We spoke to club kids around the country about why partying is so important in many queer lives, and how we can work together to make it better.

by i-D Staff
17 November 2016, 2:15am

Why is the club such an important haven for gender diverse and queer kids?
Having grown up in a tiny country town, being in a space that I feel comfortable to express my freakiest self is a reality 16-year-old Michael wouldn't have thought existed. Every single person deserves to be able to feel that and I feel blessed a place exists that enables that for me. In saying that, I fully acknowledge that I hold a lot of privilege as a white, currently non-disabled person that many others don't.

How does the club foster style, culture and community?
The fact that spaces exists that allow (to an extent) people from totally different experiences to come together and celebrate our diversity, individuality and strengths is so special. Whether it's connecting with people you can relate to, or being exposed to a perspective or experience you've never encountered, it allows people to grow as individuals. 

Should we be thinking about accessible ways queers can connect outside the club as well?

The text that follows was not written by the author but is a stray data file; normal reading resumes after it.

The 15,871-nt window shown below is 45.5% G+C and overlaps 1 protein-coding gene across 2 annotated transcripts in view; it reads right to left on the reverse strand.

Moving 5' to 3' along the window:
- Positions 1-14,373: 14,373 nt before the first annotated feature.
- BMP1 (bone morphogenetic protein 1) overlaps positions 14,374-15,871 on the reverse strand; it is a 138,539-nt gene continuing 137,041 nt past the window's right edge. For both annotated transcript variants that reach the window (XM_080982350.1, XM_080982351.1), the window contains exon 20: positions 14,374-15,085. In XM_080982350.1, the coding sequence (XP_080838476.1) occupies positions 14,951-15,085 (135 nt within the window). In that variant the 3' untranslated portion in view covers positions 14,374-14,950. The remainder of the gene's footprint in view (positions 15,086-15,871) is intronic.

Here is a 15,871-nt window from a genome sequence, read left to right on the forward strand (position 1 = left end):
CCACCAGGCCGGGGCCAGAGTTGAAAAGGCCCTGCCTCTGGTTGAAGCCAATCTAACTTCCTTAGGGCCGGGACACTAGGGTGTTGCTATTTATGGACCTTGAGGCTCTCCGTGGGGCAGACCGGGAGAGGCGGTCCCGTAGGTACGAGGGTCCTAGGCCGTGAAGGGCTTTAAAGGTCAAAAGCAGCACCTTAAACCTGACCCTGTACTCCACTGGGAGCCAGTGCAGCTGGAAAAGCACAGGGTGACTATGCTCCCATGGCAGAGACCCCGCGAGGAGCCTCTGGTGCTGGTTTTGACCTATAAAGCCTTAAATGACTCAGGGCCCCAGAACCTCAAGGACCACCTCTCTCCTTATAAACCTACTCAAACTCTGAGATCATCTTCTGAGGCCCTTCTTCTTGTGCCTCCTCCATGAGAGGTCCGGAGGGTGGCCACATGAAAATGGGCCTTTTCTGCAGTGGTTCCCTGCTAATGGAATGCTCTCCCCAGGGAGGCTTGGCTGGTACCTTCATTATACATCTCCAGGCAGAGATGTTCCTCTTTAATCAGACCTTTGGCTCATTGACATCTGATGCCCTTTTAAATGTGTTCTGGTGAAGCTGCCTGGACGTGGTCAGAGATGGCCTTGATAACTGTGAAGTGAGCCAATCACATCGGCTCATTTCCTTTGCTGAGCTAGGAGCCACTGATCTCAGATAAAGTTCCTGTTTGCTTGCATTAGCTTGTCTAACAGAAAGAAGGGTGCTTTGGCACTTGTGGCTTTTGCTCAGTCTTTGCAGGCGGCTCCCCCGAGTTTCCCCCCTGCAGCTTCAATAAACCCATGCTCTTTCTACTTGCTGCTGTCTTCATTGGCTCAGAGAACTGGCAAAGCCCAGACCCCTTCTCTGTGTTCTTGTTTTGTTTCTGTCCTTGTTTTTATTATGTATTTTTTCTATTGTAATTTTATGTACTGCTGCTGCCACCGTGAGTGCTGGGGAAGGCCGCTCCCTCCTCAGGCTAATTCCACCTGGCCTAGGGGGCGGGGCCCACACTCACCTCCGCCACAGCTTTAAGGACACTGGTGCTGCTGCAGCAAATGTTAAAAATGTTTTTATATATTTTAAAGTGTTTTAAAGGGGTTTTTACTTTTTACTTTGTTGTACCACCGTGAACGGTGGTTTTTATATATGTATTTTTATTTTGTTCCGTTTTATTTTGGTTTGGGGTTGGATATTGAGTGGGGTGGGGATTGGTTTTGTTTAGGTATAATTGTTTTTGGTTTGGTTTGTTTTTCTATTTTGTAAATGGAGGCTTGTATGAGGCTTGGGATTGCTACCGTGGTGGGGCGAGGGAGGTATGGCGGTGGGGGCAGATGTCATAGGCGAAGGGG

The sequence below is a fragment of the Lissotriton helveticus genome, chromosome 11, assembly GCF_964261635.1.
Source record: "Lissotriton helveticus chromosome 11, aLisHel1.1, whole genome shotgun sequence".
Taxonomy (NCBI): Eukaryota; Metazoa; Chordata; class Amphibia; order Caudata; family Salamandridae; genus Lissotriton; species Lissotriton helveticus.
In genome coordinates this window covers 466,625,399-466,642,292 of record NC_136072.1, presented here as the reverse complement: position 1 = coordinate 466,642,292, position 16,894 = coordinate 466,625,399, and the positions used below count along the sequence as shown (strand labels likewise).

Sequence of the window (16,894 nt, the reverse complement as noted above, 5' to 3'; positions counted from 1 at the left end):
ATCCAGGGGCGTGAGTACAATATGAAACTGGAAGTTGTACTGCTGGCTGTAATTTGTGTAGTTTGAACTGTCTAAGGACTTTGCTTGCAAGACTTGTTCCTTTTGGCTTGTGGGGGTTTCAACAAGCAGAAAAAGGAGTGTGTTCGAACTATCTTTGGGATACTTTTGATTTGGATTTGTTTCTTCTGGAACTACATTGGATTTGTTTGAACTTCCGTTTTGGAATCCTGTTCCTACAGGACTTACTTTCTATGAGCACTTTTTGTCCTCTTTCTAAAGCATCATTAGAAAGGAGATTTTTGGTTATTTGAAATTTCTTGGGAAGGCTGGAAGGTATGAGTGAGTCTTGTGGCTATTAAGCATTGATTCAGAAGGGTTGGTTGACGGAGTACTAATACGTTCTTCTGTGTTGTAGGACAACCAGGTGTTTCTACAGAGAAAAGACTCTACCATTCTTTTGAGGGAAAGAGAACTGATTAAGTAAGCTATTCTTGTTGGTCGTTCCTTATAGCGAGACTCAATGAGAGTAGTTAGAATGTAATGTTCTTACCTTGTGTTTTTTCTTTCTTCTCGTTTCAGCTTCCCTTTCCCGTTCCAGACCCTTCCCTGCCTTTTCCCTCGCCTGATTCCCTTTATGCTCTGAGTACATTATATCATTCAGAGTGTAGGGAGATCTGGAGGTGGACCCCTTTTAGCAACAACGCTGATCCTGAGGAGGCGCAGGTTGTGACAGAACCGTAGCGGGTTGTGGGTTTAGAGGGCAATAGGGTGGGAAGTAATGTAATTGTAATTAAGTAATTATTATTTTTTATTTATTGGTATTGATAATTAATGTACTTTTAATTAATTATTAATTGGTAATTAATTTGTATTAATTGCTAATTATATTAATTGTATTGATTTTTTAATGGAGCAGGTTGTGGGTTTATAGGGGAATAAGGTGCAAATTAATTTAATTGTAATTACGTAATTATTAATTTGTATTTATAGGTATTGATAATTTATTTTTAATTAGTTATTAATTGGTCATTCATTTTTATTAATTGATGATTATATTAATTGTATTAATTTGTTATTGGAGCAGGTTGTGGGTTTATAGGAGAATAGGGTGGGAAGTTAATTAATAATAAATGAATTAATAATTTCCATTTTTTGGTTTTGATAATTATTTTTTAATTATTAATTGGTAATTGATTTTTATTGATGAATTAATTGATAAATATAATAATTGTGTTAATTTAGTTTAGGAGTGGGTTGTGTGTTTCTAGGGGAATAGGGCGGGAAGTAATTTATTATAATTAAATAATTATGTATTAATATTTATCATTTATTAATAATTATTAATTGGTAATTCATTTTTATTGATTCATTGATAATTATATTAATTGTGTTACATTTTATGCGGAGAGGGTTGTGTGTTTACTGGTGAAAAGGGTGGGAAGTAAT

Absolutely. The idea that the club is the be all and end all of queer community can be isolating and exclusionary of many people that don't find this environment accessible. It's so important that this network and community is present and available in our day to day lives which is when many of us need it most.

How do lock out laws, clubbing restrictions, and police presence tarnish the connection and acceptance found in after-dark communities?
The amount of times someone I know, or me personally, has experienced transphobia (particularly transmisogyny), disablism or racism from security staff hired by venues is disgusting. It's so important that the people who are supposedly creating 'safety' within these spaces are informed, or at the very least accepting, of the experiences and identities of every individual stepping foot into the club. 


Photography Jonno Revanche

queer culture
straight ups
jonno revanche